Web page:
The harddisk adapter should be preselected by the OS selection so no need to change. Then create a new virtual disk (most of the times for me Smiley Happy ). I always could accept the hard disk type on this page. Give it a size.

And of course a name Smiley Happy

Now use customise hardware. For me I always remove the floppy and change the CD to use my ISO image. Save and start the VM. I'm sure that this will behave like a physical one.

But it's only the loooooooong way to describe what Woody said. Don't use the easy installer.

View solution in original post

0 Kudos
8 Replies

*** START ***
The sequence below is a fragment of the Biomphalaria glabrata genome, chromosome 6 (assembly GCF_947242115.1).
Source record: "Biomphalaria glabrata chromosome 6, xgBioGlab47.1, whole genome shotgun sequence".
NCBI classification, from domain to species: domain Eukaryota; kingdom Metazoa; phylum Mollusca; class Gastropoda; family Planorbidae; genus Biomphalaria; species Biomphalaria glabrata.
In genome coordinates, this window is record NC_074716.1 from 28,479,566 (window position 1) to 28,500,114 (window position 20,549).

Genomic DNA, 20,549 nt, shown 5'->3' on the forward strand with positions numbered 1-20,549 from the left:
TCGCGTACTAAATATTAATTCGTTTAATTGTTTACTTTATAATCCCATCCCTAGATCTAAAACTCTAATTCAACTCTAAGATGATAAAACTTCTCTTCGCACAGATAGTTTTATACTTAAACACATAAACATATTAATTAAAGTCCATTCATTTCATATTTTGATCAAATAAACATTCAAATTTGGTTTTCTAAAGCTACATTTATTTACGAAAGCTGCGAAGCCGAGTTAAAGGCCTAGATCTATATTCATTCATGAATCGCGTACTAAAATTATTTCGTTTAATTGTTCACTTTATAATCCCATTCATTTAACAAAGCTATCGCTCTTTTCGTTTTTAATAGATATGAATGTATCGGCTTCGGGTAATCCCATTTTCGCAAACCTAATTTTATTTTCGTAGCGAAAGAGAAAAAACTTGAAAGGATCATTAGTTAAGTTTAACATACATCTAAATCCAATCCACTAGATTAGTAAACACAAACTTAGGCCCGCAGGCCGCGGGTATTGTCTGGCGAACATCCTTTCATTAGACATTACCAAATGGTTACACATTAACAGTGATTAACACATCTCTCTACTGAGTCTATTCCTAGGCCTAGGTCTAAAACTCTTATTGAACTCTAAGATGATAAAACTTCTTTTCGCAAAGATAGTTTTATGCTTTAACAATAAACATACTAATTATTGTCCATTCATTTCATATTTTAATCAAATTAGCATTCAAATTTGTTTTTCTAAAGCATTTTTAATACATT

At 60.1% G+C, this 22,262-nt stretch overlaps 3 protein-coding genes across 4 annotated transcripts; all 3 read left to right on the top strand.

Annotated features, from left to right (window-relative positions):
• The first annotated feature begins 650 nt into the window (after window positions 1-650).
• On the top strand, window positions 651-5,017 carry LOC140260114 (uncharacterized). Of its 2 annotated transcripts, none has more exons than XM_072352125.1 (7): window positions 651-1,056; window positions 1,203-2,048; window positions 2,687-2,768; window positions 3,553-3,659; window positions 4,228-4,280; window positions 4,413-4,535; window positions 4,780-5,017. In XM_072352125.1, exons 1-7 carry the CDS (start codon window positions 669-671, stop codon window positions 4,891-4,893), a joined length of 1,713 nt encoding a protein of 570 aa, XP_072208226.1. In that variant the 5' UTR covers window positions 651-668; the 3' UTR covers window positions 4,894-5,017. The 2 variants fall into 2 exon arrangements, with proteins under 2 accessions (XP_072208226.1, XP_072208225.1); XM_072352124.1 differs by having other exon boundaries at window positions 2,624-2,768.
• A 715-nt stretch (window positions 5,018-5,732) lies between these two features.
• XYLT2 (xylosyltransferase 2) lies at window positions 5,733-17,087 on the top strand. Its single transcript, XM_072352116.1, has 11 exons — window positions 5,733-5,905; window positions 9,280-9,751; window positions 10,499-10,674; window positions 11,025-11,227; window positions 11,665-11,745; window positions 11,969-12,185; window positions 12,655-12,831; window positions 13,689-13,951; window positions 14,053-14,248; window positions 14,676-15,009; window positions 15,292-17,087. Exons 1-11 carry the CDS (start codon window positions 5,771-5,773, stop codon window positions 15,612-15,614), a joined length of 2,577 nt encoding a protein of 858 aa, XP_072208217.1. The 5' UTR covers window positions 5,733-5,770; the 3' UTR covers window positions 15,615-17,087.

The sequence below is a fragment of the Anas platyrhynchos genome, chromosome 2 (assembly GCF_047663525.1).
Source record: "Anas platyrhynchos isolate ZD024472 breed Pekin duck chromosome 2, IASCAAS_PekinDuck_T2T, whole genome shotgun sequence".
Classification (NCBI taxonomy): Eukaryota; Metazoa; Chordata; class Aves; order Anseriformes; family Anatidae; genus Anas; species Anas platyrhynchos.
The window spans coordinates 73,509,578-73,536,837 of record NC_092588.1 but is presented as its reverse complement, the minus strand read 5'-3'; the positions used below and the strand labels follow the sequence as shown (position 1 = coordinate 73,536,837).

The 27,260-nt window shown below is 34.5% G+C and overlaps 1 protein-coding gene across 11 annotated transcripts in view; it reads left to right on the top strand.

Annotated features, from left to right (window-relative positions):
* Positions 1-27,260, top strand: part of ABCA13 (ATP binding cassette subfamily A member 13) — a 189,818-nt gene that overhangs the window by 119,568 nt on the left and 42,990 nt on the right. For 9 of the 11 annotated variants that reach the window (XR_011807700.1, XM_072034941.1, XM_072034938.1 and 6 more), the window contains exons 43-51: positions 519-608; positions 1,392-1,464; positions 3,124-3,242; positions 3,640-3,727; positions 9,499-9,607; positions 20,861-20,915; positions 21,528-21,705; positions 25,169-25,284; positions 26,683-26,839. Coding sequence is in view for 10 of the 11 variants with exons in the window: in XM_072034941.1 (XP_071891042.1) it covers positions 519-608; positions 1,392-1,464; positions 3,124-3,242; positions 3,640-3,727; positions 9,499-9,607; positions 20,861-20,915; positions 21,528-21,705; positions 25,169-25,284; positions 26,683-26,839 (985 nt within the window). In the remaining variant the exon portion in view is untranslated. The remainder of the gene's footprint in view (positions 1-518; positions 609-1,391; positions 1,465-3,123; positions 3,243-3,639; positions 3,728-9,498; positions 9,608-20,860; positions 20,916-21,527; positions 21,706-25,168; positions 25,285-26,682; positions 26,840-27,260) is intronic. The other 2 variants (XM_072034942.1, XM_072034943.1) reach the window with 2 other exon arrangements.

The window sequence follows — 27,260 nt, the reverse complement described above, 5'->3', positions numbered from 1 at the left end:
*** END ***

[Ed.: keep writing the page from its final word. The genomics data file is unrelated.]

WoodyZ
Immortal
Immortal

Don't use "Easy Install".

0 Kudos
RParker
Immortal
Immortal

For example, the stand-alone physical installation asks for languages, keyboards and, more important, allow to configure the disk partitions.

Physical and Virtual Server installations are EXACTLY the same, if you are using the same media, why would it change? It does not. You must have done something different on the VM.

Like Woody said, don't use Easy install.

0 Kudos
nicolasduminil
Contributor
Contributor

Of course I don't

0 Kudos
nicolasduminil
Contributor
Contributor

I'm doing the following operations:

1. I'm booting on the RHEL CD-ROM. The installer starts and ask me for the type of installation I want to do (grphical or text). Latter, it asks me to choose a language and a keyboard layout. Latter it gives me the opportunity to change the time zone and, finally, it asks me if I want the standard partitioning model or to customize it.